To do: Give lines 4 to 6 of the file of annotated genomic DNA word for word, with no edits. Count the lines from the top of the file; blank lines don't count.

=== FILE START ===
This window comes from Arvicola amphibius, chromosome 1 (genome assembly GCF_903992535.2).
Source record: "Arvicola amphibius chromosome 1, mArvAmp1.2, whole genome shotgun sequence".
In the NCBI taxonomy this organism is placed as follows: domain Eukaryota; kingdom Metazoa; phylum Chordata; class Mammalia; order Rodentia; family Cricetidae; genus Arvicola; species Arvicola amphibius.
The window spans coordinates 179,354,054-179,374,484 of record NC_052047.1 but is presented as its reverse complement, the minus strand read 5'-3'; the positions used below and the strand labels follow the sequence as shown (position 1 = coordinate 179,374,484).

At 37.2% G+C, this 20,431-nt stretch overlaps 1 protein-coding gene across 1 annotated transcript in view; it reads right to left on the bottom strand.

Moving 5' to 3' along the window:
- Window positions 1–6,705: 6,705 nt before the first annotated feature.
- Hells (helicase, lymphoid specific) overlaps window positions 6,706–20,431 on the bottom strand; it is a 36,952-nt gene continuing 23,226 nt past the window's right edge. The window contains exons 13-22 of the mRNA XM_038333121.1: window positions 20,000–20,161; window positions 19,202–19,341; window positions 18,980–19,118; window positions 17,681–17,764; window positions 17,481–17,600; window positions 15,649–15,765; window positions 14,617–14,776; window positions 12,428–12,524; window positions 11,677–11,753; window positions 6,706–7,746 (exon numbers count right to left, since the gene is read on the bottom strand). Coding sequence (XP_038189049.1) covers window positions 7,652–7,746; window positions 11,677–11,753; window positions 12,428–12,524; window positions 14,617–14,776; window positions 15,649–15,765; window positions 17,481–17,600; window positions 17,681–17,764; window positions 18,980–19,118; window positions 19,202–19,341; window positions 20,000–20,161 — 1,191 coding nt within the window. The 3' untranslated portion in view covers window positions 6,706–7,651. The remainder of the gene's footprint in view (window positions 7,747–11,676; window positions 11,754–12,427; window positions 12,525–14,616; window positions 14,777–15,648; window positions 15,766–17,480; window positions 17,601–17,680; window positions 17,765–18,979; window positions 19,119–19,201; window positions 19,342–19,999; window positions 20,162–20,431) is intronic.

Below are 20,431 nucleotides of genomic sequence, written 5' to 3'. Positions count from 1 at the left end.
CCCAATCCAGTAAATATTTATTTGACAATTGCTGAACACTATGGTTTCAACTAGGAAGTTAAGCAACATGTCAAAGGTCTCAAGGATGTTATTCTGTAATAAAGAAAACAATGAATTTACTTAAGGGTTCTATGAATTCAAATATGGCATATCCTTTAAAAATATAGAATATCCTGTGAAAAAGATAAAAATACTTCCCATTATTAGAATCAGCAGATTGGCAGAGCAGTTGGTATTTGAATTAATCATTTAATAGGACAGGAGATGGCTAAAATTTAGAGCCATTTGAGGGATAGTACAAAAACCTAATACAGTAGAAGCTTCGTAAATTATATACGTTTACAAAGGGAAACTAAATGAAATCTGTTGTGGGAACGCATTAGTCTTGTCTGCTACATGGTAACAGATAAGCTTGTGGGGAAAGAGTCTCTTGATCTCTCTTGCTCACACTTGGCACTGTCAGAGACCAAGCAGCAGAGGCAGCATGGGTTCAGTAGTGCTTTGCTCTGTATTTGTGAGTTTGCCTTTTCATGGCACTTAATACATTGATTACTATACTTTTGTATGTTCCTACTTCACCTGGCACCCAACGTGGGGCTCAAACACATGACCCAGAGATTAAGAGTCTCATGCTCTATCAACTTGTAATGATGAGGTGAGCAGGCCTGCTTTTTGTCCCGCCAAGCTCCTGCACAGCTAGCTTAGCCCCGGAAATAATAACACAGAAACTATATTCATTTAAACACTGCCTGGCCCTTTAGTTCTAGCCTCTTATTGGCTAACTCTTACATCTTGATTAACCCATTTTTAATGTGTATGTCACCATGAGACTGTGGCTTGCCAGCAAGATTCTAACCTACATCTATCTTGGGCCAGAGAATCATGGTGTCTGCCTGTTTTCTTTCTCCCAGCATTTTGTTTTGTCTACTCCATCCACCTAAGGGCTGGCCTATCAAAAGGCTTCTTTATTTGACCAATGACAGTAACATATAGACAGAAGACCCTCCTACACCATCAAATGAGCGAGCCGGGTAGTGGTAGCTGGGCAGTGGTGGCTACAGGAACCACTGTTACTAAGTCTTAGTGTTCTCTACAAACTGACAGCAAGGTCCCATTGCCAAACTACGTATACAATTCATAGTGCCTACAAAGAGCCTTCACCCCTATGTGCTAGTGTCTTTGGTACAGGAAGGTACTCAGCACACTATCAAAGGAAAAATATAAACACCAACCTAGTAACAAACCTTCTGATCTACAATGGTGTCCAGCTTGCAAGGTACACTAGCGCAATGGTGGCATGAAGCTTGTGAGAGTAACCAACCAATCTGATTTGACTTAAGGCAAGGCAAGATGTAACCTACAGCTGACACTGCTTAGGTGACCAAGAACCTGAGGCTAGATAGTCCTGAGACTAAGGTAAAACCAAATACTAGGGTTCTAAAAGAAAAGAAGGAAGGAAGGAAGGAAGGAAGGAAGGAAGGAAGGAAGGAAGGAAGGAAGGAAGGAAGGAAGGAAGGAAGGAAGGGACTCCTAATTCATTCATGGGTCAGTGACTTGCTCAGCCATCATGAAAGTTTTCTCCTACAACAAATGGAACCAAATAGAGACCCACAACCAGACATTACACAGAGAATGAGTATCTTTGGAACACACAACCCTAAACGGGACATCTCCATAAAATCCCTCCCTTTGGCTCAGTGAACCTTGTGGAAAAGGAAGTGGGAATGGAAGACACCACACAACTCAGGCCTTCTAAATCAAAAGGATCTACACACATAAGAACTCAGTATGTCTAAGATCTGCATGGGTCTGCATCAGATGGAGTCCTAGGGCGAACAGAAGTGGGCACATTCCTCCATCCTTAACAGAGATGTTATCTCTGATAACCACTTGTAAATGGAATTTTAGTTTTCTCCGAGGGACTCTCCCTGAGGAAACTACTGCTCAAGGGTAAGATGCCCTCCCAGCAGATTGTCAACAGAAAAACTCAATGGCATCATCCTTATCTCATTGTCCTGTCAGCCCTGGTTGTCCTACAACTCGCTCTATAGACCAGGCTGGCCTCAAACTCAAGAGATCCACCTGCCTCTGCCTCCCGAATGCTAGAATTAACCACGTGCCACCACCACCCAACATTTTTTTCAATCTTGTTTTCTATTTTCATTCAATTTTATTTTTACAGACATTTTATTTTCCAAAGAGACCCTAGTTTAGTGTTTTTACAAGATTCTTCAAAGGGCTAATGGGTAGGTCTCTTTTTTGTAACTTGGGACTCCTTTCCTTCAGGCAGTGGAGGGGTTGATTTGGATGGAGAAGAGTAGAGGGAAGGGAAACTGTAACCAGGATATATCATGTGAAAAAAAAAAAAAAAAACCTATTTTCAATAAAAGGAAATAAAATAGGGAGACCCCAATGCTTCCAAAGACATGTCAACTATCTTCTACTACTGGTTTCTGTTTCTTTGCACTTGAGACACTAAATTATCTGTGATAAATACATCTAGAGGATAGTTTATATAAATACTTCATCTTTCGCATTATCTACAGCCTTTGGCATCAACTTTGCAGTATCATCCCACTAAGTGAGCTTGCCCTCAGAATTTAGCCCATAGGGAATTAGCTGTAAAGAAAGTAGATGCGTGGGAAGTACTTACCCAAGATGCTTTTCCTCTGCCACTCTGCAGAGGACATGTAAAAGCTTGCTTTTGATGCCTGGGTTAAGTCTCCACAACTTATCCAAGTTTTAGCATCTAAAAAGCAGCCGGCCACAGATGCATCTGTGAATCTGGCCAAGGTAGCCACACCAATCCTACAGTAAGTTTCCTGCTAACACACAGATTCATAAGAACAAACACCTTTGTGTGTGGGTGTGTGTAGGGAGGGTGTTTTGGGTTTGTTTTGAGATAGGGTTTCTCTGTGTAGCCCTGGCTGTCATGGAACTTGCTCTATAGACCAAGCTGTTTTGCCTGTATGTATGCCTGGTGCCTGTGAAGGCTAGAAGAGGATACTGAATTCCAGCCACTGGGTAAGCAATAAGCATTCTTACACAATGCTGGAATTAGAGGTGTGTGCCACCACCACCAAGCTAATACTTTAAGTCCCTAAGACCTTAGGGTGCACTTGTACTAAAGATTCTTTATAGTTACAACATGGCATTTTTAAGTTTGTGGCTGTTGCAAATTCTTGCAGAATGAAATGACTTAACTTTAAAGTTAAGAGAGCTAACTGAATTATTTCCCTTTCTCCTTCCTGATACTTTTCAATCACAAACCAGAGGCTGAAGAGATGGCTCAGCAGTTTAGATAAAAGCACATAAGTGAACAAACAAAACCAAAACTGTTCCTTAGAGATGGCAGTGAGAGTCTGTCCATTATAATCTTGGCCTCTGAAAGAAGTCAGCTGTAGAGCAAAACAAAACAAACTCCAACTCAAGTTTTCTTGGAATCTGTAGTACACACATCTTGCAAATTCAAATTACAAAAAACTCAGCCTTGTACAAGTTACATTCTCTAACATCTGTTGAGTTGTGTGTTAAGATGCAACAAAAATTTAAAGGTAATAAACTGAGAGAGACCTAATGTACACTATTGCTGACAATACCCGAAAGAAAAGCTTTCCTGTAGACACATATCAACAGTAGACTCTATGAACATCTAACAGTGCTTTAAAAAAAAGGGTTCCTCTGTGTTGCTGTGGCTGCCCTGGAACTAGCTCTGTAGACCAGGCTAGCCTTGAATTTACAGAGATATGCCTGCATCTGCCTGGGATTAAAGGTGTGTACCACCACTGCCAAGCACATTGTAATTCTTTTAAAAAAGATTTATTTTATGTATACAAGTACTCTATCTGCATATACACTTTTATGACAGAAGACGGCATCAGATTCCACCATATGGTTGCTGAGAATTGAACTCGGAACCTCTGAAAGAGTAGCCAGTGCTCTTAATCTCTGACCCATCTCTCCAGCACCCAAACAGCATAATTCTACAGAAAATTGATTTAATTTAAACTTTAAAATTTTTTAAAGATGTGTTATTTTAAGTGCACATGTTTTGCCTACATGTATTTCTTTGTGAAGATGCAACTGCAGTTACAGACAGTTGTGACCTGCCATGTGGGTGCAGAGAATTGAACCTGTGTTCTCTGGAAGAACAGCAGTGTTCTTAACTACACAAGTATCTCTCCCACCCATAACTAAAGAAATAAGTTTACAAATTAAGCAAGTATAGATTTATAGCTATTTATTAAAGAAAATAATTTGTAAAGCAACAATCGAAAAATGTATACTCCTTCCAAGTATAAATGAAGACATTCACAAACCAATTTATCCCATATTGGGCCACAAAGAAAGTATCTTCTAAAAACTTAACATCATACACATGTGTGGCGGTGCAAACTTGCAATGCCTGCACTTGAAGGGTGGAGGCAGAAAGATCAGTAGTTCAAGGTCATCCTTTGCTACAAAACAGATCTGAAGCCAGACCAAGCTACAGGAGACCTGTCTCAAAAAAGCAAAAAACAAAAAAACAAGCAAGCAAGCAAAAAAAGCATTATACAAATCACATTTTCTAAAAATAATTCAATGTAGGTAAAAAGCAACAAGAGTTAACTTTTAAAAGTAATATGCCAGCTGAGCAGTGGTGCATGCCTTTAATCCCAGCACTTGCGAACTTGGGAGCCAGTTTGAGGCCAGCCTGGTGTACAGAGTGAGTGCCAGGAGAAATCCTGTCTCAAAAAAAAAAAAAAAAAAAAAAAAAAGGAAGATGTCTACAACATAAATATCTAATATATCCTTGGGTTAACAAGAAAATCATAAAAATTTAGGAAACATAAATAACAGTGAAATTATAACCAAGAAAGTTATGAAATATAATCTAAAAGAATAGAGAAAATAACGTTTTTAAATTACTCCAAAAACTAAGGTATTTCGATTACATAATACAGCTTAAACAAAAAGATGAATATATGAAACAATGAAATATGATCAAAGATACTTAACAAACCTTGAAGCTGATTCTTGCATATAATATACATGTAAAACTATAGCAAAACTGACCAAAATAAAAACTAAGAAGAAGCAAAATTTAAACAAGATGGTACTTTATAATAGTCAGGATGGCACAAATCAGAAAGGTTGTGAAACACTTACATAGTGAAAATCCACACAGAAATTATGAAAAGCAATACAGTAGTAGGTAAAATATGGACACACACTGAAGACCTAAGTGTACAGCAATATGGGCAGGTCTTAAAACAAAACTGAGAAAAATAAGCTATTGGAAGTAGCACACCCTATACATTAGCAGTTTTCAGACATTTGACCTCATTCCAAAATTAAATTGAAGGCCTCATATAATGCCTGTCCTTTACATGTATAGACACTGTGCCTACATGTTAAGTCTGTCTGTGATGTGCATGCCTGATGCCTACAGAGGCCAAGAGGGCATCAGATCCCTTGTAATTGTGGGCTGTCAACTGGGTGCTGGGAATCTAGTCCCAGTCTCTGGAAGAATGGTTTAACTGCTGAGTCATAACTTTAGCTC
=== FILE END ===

The window spans coordinates 179,354,054-179,374,484 of record NC_052047.1 but is presented as its reverse complement, the minus strand read 5'-3'; the positions used below and the strand labels follow the sequence as shown (position 1 = coordinate 179,374,484).

At 37.2% G+C, this 20,431-nt stretch overlaps 1 protein-coding gene across 1 annotated transcript in view; it reads right to left on the bottom strand.

Moving 5' to 3' along the window: